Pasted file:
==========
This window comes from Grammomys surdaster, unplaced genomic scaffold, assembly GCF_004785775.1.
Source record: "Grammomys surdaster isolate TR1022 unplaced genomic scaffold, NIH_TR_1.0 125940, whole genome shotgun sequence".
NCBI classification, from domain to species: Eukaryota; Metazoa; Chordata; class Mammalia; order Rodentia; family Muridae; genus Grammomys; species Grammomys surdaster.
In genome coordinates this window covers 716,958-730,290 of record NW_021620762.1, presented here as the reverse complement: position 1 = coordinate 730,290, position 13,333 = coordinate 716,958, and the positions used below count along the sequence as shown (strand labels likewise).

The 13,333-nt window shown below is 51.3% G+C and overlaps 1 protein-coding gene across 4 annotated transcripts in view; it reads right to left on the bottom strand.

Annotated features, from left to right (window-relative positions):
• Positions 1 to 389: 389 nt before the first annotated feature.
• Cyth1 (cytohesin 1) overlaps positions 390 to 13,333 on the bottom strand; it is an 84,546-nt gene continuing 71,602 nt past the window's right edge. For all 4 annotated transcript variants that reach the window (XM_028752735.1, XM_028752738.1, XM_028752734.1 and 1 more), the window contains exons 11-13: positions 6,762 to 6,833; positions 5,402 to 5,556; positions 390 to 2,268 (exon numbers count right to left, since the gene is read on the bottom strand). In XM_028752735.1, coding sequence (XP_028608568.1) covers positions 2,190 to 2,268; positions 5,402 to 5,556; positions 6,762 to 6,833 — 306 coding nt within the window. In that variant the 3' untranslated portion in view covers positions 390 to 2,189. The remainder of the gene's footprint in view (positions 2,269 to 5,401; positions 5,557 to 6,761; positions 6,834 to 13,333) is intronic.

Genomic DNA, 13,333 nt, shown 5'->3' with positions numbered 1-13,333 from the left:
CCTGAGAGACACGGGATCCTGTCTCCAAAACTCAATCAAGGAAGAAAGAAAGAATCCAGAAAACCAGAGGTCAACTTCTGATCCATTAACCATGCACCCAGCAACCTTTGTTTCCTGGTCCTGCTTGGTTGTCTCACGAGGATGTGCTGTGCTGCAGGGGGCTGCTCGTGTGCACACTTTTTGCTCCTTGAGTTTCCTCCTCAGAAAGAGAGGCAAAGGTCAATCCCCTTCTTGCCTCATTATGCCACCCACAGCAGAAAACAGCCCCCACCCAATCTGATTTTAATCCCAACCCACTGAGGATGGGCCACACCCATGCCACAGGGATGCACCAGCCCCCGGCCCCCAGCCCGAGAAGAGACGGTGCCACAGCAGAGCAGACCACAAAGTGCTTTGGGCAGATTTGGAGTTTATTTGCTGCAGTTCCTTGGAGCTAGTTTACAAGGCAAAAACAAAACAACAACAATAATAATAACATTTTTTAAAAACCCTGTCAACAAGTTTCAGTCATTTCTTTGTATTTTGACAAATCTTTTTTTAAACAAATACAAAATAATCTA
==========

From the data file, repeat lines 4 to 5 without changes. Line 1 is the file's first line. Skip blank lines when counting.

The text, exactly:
In genome coordinates this window covers 716,958-730,290 of record NW_021620762.1, presented here as the reverse complement: position 1 = coordinate 730,290, position 13,333 = coordinate 716,958, and the positions used below count along the sequence as shown (strand labels likewise).

The 13,333-nt window shown below is 51.3% G+C and overlaps 1 protein-coding gene across 4 annotated transcripts in view; it reads right to left on the bottom strand.